'Cot death risk' to small babies

Mother putting baby in cot Babies should be placed with their feet to the foot of the cot

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Parents of underweight babies must be given more information on reducing the risk of cot death, says a charity.

According to latest research, babies born weighing less than 2.5kg (5.5lb) are five times more likely to suffer cot death than those of normal weight.

The Foundation for the Study of Infant Deaths said 316 UK babies died in 2009 from sudden infant death.

Deaths have fallen by over 70% since parents began following risk reduction advice in the late 1980s.

But for the past few years the number of sudden infant deaths has hovered at around 300 a year.

FSID's chief executive, Francine Bates, said: "It's well known that parental smoking increases a baby's risk of cot death but babies who are born underweight are also an extremely vulnerable group, particularly during the first month of life, so it's vital that their parents are given advice on how to reduce their risk.

Cot death advice

  • Cut smoking in pregnancy and don't smoke in the same room as a baby
  • Place your baby on the back to sleep (not on the front or side)
  • Don't let your baby get too hot and don't cover the head
  • Place the baby with their feet to the foot of the cot to prevent them wriggling under the covers or use a baby sleep bag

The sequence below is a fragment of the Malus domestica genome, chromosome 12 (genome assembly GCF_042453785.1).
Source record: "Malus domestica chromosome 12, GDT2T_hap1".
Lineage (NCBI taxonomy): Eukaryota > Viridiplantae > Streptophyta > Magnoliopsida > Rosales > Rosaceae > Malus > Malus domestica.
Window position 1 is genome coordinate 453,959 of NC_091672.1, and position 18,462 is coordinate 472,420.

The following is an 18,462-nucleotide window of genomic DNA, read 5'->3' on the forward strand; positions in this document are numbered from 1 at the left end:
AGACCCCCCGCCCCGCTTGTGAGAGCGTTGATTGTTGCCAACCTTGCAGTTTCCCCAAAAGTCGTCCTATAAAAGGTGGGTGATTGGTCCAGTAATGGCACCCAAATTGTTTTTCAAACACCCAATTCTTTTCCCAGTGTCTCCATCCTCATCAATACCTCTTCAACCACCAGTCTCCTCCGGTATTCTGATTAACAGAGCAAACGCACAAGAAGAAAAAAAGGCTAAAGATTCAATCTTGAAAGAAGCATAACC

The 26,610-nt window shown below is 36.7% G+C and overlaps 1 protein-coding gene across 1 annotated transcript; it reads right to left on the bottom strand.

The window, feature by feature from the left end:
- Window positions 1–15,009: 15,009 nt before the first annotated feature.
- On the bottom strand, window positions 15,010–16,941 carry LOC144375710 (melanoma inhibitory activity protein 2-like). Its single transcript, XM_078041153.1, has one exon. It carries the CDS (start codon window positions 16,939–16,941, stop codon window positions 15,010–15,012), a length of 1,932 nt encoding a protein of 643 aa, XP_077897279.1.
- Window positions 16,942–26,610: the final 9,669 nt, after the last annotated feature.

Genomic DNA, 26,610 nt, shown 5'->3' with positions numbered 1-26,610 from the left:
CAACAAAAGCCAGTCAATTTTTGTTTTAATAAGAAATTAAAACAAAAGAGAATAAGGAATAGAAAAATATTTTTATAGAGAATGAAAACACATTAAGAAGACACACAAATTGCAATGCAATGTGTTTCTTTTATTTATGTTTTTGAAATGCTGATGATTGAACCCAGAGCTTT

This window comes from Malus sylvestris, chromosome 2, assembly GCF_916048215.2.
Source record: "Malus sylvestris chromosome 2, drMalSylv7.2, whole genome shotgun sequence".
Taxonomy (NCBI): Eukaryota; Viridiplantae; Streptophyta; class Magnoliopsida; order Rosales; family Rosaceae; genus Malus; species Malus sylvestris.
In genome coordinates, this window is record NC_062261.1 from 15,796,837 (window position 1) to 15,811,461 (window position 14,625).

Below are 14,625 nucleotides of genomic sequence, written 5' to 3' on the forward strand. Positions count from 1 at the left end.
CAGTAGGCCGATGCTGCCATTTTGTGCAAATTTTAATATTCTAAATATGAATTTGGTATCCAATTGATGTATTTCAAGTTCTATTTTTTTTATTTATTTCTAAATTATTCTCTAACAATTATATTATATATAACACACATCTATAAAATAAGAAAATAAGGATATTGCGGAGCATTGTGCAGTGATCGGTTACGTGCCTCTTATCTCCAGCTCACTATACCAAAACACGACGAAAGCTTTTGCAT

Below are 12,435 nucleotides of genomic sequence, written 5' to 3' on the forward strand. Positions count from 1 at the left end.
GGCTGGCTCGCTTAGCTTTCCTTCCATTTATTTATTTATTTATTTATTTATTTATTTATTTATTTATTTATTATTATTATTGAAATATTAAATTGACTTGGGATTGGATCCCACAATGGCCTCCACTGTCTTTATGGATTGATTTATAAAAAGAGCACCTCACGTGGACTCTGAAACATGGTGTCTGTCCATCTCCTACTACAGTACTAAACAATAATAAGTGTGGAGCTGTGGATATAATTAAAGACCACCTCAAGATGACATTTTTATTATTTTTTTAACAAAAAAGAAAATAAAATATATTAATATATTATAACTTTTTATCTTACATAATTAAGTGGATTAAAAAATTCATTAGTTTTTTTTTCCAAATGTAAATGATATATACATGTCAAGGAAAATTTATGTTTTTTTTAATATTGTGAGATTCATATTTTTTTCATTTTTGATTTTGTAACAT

• Never sleep with a baby on a sofa or armchair
  • The safest place for a baby to sleep is in a crib or cot in a room with you for the first six months
  • Source: The Foundation for the Study of Infant Deaths

She added: "Low birthweight is not always the result of smoking during pregnancy and babies are born small for a variety of reasons.

"All mothers whose babies are born under 2.5kg should follow the recommendations to sleep their babies in a separate cot, in a room with them, for the first six months."

The latest figures, for England and Wales, are for 2009. The Office for National Statistics (ONS) found 279 unexplained infant deaths, a rate of 0.4 per 1,000 live births.

Risk factors identified in the report included the baby's sex (boys are more at risk), low birthweight, being a single parent and teenage pregnancy.

Cot death risks also varied geographically. For 2005-2009, the region with the highest number of sudden infant deaths was the North West.

The charity includes cot deaths in Scotland and Northern Ireland in its figures.

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